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When Mexico Sends Its People, They’re Not Sending Their Best. They’re Bringing Their Best Spies!

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Mexican national arrested in Florida on accusation of spying for Russia


Federal authorities have arrested a Mexican citizen on charges that he collected information about a U.S. government informant on behalf of Russia.


Hector Alejandro Cabrera Fuentes, 34, first aroused suspicion on Friday when he followed another vehicle into the Miami-area condominium complex where the informant lived, according to a newly unsealed federal complaint. As a security guard approached Fuentes’s rental car, his wife got out of the vehicle and took a picture of the informant’s license plate.


U.S. prosecutors claim he was carrying out orders from a Russian official who had recruited him with promises of helping his family. A Singapore resident and researcher at the country’s National Heart Center, Fuentes made several trips to Moscow to meet with the official, who directed him to rent a specific property in Miami-Dade County and report back to Russia the license plate and location of the informant’s car.


“The Russian official told Fuentes not to rent the apartment in Fuentes’s own name and not to tell his family about their meetings,” a Justice Department news release said.


Court records in the case, which was first reported by the Miami Herald, were filed under seal Tuesday and unsealed Wednesday. The complaint identifies the target of Fuentes’s surveillance as a confidential informant “who previously provided information regarding [Russian Intelligence Service] activities” that had national security implications for the U.S.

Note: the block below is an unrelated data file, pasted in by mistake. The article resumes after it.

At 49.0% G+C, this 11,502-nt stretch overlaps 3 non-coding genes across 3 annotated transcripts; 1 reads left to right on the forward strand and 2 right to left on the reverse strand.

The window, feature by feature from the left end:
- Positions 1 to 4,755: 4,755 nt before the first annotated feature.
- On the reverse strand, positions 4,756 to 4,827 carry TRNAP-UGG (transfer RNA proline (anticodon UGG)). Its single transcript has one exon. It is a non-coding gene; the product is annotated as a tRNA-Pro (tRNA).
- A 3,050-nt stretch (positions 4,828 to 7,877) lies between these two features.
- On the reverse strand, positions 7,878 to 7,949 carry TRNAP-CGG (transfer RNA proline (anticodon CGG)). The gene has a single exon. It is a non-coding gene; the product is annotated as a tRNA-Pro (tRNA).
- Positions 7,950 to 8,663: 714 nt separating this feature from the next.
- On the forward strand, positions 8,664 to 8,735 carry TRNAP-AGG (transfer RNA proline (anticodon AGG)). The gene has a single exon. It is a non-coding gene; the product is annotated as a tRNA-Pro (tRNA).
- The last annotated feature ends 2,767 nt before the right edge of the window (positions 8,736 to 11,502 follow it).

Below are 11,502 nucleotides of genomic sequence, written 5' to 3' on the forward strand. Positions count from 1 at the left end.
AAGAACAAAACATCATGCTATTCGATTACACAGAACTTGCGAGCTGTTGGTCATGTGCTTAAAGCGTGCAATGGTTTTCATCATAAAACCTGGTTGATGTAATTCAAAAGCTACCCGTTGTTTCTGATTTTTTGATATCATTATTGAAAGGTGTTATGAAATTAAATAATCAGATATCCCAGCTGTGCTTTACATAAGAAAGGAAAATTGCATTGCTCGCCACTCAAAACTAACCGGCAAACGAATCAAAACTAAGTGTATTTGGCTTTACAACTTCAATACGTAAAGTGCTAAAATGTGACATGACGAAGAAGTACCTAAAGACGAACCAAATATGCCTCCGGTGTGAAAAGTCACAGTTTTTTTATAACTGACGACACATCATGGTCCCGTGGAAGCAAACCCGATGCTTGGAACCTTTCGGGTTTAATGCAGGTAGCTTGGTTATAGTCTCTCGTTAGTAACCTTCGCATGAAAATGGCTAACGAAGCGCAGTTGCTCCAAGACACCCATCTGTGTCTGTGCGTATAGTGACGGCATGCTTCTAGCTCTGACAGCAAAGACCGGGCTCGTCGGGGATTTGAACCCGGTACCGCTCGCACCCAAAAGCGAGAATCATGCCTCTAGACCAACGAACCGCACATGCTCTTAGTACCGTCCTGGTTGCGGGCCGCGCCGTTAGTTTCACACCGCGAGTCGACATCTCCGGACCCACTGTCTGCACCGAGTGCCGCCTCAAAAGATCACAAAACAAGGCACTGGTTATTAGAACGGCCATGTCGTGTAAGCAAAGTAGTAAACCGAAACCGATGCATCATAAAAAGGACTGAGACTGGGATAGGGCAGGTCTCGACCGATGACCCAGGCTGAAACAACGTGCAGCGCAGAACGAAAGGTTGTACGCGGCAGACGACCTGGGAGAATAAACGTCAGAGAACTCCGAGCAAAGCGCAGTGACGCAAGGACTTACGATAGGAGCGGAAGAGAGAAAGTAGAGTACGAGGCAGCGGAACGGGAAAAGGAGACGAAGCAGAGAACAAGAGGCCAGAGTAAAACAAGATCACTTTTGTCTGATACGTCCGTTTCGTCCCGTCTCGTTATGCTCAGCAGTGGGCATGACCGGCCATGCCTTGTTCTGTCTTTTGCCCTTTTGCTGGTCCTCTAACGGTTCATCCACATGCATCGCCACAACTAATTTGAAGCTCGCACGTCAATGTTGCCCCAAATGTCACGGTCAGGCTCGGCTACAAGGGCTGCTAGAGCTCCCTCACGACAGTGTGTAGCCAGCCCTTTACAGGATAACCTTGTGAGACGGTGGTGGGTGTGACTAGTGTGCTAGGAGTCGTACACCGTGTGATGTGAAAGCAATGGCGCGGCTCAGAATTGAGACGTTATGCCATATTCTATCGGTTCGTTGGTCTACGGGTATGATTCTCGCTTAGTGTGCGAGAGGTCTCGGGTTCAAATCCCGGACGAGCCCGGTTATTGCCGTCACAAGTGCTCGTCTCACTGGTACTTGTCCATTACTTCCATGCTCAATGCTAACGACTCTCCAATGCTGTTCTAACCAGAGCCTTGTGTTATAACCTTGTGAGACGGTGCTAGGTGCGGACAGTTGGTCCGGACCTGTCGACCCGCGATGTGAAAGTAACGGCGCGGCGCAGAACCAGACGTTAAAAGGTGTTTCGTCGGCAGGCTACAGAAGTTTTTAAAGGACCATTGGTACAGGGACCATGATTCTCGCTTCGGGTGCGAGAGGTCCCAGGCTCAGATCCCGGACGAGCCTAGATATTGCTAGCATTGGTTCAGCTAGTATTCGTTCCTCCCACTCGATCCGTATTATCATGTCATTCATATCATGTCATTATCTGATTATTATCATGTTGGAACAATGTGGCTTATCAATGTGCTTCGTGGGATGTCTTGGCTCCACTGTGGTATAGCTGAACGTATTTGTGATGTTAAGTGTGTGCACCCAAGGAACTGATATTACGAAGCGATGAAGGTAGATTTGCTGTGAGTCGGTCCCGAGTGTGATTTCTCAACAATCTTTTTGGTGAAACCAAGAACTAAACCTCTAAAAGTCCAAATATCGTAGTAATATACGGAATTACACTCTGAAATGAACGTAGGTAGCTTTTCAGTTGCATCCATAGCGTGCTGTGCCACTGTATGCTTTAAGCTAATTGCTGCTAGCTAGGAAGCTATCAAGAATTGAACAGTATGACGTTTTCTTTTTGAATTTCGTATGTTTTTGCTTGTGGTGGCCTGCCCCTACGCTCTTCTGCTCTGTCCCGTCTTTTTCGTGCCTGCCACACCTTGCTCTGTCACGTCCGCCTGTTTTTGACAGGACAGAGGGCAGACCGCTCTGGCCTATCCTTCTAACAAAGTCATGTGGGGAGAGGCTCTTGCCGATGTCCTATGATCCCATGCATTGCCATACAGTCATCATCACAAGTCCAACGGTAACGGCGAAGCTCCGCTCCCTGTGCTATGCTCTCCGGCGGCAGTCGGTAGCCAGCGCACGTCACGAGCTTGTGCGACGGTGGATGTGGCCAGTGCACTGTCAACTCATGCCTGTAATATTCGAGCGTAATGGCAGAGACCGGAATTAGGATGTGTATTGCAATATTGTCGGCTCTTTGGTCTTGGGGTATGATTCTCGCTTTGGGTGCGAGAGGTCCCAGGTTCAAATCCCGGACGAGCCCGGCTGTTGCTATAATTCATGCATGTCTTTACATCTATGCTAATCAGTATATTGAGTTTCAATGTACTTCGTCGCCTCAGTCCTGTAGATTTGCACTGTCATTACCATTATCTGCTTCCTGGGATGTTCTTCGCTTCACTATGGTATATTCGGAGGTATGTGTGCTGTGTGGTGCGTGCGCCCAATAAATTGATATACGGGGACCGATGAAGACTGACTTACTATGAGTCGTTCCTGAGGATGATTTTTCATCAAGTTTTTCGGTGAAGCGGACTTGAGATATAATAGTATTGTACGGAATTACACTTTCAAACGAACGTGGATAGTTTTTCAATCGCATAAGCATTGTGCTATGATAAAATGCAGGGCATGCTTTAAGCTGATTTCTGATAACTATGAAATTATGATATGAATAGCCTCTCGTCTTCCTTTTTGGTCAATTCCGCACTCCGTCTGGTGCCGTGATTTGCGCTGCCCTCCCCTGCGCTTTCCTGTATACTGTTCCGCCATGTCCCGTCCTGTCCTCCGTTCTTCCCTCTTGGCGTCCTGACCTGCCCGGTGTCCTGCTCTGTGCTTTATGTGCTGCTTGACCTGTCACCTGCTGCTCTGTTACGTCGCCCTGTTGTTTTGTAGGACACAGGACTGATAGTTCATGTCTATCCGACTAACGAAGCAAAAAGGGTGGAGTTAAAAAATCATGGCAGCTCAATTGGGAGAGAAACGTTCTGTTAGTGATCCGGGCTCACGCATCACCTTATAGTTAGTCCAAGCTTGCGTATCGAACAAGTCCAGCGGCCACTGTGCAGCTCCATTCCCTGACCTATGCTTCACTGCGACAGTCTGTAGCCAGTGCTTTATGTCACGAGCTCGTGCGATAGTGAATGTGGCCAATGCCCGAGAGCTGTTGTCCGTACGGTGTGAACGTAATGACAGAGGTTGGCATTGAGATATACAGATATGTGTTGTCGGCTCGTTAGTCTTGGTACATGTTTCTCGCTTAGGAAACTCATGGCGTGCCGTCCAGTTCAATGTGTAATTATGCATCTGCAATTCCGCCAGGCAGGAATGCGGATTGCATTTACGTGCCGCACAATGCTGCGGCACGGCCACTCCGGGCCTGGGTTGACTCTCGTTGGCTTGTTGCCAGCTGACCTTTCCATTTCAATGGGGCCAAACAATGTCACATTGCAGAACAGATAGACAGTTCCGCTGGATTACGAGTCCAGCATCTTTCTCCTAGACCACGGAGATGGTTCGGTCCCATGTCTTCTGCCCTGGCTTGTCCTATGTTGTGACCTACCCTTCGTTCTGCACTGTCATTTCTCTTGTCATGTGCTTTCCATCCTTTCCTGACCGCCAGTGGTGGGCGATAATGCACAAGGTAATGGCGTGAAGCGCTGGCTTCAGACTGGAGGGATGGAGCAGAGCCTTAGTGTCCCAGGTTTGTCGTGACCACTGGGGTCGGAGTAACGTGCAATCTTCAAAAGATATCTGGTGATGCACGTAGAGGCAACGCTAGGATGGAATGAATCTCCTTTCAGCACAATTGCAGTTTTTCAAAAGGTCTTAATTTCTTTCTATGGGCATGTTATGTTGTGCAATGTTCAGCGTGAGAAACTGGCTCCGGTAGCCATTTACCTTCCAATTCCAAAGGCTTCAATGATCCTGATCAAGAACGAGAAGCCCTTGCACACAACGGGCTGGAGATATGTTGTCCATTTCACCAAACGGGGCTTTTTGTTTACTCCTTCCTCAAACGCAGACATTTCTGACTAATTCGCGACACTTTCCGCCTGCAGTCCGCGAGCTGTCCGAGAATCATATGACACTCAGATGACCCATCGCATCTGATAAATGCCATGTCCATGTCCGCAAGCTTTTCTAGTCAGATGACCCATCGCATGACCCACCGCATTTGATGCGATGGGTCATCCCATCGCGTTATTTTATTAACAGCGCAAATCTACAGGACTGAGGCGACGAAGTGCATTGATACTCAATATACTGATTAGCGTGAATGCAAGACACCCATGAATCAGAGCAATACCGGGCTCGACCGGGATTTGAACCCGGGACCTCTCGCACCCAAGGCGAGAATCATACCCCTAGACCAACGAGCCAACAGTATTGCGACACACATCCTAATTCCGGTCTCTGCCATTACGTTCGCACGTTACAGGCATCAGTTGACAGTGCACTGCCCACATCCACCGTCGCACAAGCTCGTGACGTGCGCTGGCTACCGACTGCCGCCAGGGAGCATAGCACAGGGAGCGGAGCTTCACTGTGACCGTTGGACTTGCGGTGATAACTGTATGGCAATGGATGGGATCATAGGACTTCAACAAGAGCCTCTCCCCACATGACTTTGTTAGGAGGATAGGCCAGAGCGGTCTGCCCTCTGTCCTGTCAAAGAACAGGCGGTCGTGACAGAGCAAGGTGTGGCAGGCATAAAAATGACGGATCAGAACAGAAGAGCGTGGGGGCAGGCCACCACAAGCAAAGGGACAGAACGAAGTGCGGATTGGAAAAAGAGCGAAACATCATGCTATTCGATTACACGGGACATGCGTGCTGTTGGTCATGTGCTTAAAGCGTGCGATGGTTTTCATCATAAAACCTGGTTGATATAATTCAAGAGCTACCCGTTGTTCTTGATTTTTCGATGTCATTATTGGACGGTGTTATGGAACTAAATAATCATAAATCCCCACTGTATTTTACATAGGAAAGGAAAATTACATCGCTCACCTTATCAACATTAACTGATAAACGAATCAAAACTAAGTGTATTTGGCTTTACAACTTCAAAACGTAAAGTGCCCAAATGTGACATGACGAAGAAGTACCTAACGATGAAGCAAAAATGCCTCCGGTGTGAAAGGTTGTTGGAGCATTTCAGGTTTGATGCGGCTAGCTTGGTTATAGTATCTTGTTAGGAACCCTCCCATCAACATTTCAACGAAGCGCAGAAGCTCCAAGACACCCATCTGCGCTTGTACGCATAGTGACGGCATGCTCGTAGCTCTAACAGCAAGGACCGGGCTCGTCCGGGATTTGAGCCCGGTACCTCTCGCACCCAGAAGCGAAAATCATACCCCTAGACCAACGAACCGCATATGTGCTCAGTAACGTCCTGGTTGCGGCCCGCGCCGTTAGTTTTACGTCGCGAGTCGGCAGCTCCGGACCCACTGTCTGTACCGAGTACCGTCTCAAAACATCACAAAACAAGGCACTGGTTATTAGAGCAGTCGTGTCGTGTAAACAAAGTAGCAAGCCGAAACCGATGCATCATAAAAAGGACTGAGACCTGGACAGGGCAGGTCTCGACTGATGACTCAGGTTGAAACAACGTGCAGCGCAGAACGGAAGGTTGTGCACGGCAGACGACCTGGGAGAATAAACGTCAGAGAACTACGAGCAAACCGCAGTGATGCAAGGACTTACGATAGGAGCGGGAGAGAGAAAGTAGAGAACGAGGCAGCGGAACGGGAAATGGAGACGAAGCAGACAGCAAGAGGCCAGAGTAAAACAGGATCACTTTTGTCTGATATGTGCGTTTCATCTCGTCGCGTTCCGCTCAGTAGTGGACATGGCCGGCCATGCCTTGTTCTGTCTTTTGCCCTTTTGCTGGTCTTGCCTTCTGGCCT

During an interview with FBI agents on Monday, according to the complaint, Fuentes described having repeated contact with a person he believed worked for the Russian government. He said that in addition to the wife who was traveling with him in Miami, he had a Russian wife who had been prevented from leaving Russia with her two daughters since March.


Fuentes told the FBI agents that he was contacted by the Russian official in May, while visiting his family in Russia. The official asked for a meeting in Moscow, saying that he had met Fuentes during previous professional meetings and exchanges. Fuentes agreed, and recognized the official from their past encounters. The official told him his family "should not go to Europe or obtain U.S. visas,” the complaint said. That comment, and the exchanges that followed, led Fuentes to believe the man worked for the government.




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